Unlike any other school of which I am aware, you can not just buy an Aggie ring. Theoretically, I could go online and purchase a ring from Baylor, or Notre Dame, or even t.u. (that cow school in Austin). Not the Aggie Ring. You have to earn it. Usually in the fall or spring of your junior year, you turn in an application to the Association of Former Students (our alumni organization, who owns the rights to the ring design). The Association will check your transcripts and grades and determine if you meet the criteria to purchase your ring.

   Each part of the design has a symbolic meaning.

   The only visible difference in the ring is size (ladies' rings are smaller scaled), class number (the last two digits of your graduating class year), and your signature, engraved inside the ring. Some students opt to have a diamond added or have it 'antiqued,' but that's not part of the official design.

   Here's mine. I essentially never take it off, and won't until I am buried. Notice, it's a bit worn.

J Womack '94, History

   And today, right about the time this posts (I scheduled it yesterday), my oldest son will receive his Aggie Ring. I'm very proud of him.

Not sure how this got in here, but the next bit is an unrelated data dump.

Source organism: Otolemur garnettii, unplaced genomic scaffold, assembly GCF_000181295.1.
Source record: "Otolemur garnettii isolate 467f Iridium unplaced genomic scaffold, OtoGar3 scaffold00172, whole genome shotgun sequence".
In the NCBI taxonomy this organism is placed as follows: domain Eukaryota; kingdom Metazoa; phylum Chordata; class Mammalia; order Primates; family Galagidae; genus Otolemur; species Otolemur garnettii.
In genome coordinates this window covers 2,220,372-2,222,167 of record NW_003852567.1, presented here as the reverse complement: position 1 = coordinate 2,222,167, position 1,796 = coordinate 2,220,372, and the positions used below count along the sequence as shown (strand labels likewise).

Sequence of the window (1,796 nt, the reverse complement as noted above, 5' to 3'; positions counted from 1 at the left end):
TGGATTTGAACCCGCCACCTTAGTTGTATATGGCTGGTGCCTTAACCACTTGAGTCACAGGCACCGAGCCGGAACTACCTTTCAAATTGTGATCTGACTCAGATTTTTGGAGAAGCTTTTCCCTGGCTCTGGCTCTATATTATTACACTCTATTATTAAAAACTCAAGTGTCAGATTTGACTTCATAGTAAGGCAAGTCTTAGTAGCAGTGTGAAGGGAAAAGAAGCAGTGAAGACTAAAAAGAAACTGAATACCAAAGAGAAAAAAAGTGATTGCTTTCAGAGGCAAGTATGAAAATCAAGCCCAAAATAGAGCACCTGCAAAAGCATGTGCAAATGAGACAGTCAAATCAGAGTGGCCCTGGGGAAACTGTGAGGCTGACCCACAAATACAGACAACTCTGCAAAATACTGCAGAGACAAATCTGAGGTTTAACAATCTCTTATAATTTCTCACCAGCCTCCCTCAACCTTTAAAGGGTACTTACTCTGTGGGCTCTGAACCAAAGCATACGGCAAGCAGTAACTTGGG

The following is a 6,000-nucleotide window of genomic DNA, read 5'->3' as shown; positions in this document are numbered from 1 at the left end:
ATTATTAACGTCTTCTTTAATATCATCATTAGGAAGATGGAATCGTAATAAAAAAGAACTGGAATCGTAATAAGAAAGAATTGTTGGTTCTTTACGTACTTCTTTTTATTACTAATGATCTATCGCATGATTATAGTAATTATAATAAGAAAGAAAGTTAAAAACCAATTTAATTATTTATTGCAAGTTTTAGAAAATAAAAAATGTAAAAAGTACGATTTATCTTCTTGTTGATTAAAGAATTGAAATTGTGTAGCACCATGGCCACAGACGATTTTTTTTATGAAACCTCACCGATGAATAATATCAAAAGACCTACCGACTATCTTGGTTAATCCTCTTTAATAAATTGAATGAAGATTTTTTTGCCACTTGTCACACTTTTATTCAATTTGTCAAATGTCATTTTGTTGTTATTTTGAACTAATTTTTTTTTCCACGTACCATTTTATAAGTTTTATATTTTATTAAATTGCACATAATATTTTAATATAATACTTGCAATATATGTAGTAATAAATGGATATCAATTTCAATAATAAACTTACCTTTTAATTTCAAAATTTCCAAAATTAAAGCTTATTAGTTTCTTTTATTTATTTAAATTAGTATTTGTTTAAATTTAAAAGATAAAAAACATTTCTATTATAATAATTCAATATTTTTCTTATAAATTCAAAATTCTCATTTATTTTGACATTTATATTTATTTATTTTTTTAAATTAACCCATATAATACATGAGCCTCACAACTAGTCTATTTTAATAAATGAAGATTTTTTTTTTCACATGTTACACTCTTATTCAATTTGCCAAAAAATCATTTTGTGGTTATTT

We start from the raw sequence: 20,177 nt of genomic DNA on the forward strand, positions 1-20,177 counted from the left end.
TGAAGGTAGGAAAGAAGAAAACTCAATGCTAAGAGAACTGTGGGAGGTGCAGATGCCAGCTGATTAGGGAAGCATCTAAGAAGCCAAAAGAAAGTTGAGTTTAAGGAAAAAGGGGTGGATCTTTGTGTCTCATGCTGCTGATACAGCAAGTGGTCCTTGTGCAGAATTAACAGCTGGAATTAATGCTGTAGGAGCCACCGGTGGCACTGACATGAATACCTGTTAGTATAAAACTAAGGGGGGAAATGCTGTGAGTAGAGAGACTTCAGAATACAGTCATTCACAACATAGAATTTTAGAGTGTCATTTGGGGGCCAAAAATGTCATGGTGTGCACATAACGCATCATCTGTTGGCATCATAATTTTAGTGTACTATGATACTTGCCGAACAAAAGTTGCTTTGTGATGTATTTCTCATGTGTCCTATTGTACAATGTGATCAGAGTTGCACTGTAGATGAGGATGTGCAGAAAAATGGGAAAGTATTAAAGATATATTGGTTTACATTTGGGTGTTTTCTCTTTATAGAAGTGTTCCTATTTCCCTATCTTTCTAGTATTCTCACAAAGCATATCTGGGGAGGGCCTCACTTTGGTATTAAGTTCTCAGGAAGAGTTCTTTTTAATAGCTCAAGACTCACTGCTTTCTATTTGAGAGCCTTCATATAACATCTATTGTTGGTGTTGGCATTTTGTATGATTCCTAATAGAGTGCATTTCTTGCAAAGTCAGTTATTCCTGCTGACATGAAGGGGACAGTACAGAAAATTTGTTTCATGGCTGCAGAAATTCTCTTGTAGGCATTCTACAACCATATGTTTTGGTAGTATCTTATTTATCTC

Greyson Womack '18, Biomedical Science

   One of the traditions of getting your ring that goes back at least thirty or so years is the 'ring dunk' ceremony. Essentially, you don't put it on until you have taken it to a bar, dropped it into the bottom of a pitcher of beer (soda is okay if you're teetotal, but most college students drink the beer), and drink the entire pitcher to get it back. Some people try to chug it down quickly. I prefer to enjoy my beer, but to each their own. Just don't puke it back up or choke on your ring! 

   Anyway, we are heading to the Dixie Chicken to dunk his ring (and re-dunk mine!). The sun is over the yardarm somewhere!

Thursday, April 6, 2017

Star Viking Scouts

   I also finished up a trio of light scouting vehicles for my Star Viking multi-racial pirate/raider faction. These are Malig Orb-bikes, produced by Ion Age.

   They are painted red because, as everyone knows, "red wunz go fasta!"

   These should make a nice little high mobility flanking unit for the Star Vikings. I have about six or seven more infantry of various sorts, mostly Ion Age, on the table right now, nearing completion. These will pretty much flesh out the Star Vikings with something like three squads of infantry, a little bit of support, and some light vehicles.

Wednesday, April 5, 2017

Marine Armour At Last

   Yesterday I finished up the first six USMC armoured vehicles for FLames of War Pacific. THese include four LVT(4) Amtracs and two M3 Stuart tanks.